A.H. & A.W. Reed Ltd. had been a successful independent NZ book publisher since 1907, and in late 1957 they launched a record label, Kiwi (often called Kiwi Pacific), to complement their printed work. The idea was that they would combine books and records to create unique and attractive packages, focusing strongly on Māori music and the educational market.

A.H. & A.W. Reed hired Tony Vercoe to run the label in 1959. Vercoe had an academic history in classical and opera and experience in broadcasting; he ran Head Office Programmes for the NZ Broadcasting Service when hired by Reed.

Vercoe set about the task with some vigour, he was the perfect manager and by the early 1960s the label had a strong and commercially viable catalogue. He had astutely issued a number of New Zealand folk releases, often coupled with a book, plus an increasing number of classical recordings and spoken word as well as the Māori and children’s works. Kiwi was the first label to record New Zealand composer Douglas Lilburn (his early recordings were on 7-inch EP, a format that Kiwi used often). James K. Baxter was another early name on Kiwi, with his radio play Jack Winter's Dream (music by Ashley Heenan) appearing in 1958.

Kiwi also released several very popular EPs and an album featuring the iconically New Zealand folk ballads written (and often performed)by Peter Cape, a somewhat eccentric Anglican vicar who's most well known song for the label was 'Taumarunui On The Main Trunk Line' as sung by Pat Rogers, who added music to Cape's words.


The 1960 Pat Rogers EP with two Peter Cape songs including Taumarunui, was a very big seller for Kiwi, staying in the catalogue for for over a decade.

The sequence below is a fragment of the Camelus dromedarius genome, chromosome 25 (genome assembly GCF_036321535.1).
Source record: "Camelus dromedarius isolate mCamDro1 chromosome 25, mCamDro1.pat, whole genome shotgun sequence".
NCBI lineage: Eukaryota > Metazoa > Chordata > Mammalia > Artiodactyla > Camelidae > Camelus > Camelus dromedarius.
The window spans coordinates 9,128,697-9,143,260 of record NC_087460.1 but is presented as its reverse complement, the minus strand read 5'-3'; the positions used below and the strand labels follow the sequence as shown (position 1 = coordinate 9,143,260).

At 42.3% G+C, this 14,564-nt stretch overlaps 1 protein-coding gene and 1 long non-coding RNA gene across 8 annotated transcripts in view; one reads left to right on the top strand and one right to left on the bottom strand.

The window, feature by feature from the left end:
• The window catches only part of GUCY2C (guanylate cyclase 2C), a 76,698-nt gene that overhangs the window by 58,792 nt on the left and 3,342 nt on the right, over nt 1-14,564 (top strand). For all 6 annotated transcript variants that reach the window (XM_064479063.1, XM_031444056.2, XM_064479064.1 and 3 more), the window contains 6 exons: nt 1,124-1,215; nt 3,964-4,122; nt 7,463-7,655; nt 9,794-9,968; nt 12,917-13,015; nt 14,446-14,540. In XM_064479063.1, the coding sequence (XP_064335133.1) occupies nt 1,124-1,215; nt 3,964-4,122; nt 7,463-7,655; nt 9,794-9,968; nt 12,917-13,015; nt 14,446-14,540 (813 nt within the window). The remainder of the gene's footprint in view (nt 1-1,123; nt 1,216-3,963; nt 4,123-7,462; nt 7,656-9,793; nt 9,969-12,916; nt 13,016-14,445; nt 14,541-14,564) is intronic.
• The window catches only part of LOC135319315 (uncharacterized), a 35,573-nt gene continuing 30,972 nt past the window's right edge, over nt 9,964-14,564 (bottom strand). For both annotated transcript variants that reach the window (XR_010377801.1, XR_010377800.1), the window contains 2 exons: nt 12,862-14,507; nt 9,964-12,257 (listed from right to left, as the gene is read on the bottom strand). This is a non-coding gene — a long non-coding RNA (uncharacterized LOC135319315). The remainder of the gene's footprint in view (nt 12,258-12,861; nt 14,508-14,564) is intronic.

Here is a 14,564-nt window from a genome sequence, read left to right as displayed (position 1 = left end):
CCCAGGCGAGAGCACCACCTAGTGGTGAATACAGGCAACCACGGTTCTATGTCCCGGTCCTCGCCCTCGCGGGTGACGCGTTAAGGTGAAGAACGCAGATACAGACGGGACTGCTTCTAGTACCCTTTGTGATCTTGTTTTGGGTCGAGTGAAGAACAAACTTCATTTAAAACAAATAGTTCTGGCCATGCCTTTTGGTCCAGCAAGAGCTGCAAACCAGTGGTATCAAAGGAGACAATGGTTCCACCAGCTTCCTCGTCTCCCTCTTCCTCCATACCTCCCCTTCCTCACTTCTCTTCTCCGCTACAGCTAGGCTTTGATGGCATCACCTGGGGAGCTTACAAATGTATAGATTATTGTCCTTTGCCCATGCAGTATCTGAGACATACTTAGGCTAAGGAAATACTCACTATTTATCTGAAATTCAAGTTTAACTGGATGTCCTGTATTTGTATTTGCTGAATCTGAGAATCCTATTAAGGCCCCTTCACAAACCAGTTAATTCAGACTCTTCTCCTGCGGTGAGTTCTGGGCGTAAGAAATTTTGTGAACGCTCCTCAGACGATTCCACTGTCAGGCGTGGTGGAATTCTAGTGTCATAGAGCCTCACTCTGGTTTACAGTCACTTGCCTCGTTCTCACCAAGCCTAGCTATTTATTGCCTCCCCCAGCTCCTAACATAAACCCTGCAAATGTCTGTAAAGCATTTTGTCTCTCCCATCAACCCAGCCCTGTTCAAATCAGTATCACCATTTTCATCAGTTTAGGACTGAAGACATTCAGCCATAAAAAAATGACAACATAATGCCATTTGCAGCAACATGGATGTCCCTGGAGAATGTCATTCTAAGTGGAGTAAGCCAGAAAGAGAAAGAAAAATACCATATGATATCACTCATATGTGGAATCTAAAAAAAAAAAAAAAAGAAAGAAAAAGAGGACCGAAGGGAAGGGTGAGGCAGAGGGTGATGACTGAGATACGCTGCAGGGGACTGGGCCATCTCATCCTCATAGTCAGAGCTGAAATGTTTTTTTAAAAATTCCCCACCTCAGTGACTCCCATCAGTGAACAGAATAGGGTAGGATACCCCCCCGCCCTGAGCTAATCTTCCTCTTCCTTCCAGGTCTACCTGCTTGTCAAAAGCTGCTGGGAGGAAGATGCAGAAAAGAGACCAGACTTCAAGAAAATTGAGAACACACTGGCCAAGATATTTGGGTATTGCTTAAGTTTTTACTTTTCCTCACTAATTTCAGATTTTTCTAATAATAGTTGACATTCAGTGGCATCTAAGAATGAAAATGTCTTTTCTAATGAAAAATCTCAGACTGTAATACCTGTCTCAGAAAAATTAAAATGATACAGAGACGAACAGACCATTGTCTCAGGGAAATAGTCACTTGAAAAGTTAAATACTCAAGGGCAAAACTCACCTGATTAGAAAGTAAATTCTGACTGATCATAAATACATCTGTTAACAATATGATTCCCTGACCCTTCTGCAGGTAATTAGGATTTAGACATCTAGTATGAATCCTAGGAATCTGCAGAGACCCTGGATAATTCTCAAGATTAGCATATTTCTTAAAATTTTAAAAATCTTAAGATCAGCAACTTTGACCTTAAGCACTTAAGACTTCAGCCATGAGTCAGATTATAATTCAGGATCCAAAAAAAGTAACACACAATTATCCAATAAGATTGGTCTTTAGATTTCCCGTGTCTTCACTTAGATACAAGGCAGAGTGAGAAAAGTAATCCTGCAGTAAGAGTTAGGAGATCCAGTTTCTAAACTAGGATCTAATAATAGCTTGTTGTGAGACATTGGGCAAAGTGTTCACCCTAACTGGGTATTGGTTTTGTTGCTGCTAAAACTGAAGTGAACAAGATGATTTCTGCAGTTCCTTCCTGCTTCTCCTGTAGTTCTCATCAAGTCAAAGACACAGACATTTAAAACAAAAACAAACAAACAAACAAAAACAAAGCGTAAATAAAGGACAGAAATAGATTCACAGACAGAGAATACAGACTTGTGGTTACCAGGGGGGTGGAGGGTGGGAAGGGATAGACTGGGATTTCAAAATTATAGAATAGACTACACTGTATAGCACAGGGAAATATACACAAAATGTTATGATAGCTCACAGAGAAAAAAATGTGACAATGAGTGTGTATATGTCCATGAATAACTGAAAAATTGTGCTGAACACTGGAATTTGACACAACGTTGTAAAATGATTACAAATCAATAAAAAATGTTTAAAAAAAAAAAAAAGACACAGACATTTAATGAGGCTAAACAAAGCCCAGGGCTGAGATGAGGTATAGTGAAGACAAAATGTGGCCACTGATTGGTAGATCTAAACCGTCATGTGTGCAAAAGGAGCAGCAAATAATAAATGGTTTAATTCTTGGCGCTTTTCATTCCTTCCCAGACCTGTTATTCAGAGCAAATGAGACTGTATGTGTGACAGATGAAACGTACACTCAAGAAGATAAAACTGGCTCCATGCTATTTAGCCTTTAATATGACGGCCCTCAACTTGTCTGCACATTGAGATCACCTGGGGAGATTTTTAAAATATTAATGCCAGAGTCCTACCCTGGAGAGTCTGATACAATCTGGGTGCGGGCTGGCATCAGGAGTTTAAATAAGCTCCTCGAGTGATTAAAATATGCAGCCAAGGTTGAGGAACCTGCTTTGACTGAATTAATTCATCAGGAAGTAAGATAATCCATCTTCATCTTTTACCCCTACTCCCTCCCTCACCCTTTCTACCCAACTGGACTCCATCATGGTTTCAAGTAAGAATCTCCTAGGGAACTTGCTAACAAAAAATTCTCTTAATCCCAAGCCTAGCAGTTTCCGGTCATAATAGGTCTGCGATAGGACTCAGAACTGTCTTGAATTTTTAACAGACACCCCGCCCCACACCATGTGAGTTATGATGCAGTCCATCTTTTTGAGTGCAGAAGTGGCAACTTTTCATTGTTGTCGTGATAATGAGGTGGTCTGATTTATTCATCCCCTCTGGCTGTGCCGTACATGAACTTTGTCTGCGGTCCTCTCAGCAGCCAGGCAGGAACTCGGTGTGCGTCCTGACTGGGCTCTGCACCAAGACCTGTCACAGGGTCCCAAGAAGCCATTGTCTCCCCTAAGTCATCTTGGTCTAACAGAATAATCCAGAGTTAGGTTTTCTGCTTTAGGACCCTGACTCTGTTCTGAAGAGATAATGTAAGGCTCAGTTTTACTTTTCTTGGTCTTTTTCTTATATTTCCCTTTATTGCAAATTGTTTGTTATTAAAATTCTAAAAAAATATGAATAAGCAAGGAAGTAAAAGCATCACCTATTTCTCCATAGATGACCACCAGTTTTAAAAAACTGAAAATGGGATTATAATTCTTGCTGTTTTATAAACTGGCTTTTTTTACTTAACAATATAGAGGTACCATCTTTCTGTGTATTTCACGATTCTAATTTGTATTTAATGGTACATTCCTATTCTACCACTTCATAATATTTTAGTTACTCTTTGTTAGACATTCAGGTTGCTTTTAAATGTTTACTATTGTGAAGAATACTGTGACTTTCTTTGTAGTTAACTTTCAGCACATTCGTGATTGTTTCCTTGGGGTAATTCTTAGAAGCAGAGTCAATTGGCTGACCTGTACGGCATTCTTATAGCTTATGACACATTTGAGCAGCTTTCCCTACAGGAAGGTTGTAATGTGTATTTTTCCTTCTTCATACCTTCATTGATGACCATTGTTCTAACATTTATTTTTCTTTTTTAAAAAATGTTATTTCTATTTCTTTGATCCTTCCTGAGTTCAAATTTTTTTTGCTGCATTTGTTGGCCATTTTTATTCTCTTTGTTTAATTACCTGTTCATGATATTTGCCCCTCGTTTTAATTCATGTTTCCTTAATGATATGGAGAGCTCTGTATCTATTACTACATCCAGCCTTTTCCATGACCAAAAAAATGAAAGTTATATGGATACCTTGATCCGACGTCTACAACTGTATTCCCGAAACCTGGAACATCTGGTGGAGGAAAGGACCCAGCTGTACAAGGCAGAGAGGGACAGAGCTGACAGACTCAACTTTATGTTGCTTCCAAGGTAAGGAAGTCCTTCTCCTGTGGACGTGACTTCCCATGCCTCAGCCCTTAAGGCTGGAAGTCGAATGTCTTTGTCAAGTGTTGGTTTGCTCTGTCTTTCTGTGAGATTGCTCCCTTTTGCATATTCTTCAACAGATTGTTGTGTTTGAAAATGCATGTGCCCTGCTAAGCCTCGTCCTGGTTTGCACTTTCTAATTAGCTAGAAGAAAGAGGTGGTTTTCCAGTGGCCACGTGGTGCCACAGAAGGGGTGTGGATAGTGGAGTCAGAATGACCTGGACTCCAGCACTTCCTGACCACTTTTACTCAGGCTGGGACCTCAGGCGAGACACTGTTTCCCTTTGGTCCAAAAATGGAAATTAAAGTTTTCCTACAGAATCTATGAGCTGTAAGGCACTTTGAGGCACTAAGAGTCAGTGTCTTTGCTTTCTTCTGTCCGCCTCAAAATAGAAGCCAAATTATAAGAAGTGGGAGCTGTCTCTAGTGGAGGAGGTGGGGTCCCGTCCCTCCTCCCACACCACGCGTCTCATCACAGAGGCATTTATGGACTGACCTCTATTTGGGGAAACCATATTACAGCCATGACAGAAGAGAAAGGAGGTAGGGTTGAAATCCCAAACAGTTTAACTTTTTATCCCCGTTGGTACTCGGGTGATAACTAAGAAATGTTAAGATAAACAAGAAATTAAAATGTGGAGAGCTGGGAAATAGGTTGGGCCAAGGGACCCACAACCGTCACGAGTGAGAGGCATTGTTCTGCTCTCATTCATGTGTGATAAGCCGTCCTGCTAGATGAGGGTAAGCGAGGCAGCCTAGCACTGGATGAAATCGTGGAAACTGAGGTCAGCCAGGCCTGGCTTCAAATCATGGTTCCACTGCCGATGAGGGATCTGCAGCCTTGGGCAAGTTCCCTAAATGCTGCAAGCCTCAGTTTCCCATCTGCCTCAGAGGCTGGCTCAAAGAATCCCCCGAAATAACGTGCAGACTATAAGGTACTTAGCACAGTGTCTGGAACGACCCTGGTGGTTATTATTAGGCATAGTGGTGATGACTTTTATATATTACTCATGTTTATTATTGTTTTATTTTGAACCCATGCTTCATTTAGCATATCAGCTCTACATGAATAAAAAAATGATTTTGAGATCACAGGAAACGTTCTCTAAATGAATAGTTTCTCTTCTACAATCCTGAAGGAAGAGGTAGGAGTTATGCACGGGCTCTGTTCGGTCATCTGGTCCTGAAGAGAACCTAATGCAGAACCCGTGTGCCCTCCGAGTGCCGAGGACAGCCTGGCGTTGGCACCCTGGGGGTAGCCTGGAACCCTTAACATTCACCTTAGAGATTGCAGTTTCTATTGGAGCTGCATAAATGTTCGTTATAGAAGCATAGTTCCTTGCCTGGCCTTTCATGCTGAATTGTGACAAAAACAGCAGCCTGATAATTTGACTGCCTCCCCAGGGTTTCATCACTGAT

Nothing was too niche for Kiwi. Concepts like recordings of trains and birds were found in the growing catalogue (and sold very well!). Kiwi also signed Tony and the Initials in the early 1960s, one of their few forays into pop, successfully charting several records in New Zealand and gaining international release for this Wellington band.

In 1964 they signed the young Kiri Te Kanawa (to date still their biggest selling artist) and then Malvina Major and Inia Te Wiata. All three sold substantial numbers of records and they had international audiences that Kiwi happily fed. Te Waiata’s Waiata Māori album from 1971 is the biggest selling Māori language album of all time. Kiri's early recordings for Kiwi included light pop and show tunes as well the styles she is now globally known for.

In the 1970s, after 20 successful years, Kiwi was legally detached from Reeds and the new parent company Reed Pacific Records Ltd. then launched several other labels including Hibiscus (Polynesian) and Tartar (folk). They retained the iconic Kiwi label for all other releases.


Vercoe’s Kiwi Pacific Records Ltd. acquired the company in 1977 and retained ownership until he sold it in 1989 to John Ruffell, who still owns it in partnership with Desmond Park, Kiri Te Kanawa’s ex-husband. Tony Vercoe continued as a consultant for some years although he backed away from the very hands-on approach to recording that had been his Kiwi trademark.

A indie-label pioneer in so many ways, Kiwi (or Kiwi Pacific as it's often known), has a deep and quite fascinating catalogue of just about every kind of music (and non-music) imaginable aside from contemporary rock and pop. Kiwi's releases can still be found in record stores worldwide and online, and the label remains very active. When you hear the bird noises on Radio New Zealand, they come from Kiwi's catalogue, as recorded by Ken and Jean Bigwood in the 1960s.

In 2012 Kiwi Pacific reissued the legendary 1920s Parlophone recordings by Ana Hato, with her cousin Deane Waretini (not be be confused with his son, another Deane Waretini, who had a 1981 hit with ‘The Bridge’) – the first records recorded in New Zealand – as part of their new Treasures in Sound series.